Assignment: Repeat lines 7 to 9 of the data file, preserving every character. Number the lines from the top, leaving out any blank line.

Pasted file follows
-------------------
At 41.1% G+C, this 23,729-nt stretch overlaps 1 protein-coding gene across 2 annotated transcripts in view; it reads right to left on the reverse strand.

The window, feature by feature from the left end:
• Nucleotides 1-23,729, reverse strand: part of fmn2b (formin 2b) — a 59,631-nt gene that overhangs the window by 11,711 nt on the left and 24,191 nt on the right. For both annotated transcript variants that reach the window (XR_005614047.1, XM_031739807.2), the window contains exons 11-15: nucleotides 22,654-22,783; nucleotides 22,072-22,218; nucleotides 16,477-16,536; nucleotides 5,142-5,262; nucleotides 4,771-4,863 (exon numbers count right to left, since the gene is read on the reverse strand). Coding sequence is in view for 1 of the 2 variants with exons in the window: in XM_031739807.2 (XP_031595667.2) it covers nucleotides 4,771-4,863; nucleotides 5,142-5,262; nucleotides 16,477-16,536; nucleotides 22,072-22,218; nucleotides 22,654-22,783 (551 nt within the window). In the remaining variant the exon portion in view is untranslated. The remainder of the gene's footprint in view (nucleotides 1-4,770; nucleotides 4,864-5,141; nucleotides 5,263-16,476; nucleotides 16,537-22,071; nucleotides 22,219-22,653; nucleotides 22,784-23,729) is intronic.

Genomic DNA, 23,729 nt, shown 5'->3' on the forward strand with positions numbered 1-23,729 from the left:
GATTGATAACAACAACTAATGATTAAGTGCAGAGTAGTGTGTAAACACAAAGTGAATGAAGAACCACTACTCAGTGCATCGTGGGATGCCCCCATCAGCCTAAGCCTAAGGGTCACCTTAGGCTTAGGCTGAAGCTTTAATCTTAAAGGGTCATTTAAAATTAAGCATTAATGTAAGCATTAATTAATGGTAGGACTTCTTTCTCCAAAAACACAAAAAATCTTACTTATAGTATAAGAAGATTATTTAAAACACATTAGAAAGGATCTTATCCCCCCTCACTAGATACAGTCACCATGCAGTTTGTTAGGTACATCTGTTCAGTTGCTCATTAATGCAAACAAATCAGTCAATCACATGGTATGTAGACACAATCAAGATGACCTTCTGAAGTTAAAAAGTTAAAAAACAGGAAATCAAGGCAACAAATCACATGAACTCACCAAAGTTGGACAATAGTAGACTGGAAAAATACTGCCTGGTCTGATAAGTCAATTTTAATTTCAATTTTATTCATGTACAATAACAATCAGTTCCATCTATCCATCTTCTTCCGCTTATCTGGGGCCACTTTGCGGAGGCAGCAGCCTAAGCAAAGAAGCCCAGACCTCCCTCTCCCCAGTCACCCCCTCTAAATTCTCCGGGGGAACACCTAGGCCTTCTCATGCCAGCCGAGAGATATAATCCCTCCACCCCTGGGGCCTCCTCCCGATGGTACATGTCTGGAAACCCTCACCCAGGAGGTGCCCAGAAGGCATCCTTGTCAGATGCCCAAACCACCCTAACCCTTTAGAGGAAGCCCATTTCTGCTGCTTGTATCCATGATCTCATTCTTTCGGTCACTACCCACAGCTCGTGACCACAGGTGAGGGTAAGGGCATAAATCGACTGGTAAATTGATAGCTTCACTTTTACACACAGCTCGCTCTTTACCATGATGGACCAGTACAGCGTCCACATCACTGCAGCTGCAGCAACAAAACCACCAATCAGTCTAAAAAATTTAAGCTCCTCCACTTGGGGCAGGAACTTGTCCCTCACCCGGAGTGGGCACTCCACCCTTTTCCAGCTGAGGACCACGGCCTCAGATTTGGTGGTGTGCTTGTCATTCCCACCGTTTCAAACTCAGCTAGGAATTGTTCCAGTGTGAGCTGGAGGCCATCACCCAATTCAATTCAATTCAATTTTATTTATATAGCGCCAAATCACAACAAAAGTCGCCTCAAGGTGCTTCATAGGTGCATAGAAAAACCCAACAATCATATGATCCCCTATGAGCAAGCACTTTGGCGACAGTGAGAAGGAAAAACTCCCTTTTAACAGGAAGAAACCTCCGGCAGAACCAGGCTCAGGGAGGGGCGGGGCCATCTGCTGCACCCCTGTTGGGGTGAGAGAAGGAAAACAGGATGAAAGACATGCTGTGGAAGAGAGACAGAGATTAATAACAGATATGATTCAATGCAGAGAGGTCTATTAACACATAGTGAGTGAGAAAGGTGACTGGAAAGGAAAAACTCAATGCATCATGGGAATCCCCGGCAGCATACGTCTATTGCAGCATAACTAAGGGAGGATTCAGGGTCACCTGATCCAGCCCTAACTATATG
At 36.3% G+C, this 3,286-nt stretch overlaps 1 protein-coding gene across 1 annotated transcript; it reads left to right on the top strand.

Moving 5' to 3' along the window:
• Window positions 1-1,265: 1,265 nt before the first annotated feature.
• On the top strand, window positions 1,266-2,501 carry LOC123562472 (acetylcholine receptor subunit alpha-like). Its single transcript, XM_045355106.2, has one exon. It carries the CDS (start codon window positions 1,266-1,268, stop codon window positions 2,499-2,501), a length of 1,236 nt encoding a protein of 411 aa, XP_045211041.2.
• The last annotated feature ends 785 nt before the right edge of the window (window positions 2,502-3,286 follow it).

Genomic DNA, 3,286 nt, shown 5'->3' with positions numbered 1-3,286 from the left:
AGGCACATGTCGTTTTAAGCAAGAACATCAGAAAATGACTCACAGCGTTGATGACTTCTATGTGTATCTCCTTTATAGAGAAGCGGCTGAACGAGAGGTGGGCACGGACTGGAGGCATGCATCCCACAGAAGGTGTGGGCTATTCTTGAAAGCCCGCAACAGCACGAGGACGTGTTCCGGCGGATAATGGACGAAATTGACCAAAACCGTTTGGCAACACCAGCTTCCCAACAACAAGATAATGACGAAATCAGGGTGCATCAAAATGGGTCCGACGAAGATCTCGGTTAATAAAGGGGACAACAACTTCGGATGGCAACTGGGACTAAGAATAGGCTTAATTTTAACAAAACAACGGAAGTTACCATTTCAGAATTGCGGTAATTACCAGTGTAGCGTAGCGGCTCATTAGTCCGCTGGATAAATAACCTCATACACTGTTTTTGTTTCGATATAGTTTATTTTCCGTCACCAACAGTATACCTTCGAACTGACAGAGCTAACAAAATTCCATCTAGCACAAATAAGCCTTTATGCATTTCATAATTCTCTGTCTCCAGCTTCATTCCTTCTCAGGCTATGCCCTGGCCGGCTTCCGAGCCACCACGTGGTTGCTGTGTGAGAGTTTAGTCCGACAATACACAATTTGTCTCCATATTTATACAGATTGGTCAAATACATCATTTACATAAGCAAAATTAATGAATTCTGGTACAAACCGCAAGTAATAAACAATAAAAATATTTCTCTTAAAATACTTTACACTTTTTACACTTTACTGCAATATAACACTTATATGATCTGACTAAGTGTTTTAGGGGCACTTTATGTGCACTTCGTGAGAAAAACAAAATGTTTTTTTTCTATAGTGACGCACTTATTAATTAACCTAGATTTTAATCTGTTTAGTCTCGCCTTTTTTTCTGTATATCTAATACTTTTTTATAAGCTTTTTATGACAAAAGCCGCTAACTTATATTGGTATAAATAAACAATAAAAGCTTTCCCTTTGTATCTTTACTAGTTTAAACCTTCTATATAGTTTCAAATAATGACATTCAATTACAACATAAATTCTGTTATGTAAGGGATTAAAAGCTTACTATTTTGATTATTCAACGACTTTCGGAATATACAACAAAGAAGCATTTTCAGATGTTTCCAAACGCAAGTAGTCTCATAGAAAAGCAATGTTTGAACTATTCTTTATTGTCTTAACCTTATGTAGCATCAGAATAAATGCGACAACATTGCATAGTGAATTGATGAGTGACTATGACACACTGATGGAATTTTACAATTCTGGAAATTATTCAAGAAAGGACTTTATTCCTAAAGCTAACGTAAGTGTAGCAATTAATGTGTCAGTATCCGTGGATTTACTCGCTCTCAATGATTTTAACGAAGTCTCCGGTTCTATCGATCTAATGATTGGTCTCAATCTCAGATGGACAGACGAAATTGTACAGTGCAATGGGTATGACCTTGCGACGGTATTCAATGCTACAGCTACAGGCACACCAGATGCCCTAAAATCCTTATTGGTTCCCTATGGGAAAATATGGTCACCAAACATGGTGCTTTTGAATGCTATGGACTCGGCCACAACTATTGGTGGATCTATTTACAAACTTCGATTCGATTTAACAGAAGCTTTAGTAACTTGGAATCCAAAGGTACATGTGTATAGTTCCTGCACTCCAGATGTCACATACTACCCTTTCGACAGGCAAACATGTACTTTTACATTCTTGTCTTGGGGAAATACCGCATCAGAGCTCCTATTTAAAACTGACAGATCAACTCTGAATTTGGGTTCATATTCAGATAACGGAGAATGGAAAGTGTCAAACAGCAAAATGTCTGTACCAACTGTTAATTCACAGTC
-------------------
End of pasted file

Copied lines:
Moving 5' to 3' along the window:
• Window positions 1-1,265: 1,265 nt before the first annotated feature.
• On the top strand, window positions 1,266-2,501 carry LOC123562472 (acetylcholine receptor subunit alpha-like). Its single transcript, XM_045355106.2, has one exon. It carries the CDS (start codon window positions 1,266-1,268, stop codon window positions 2,499-2,501), a length of 1,236 nt encoding a protein of 411 aa, XP_045211041.2.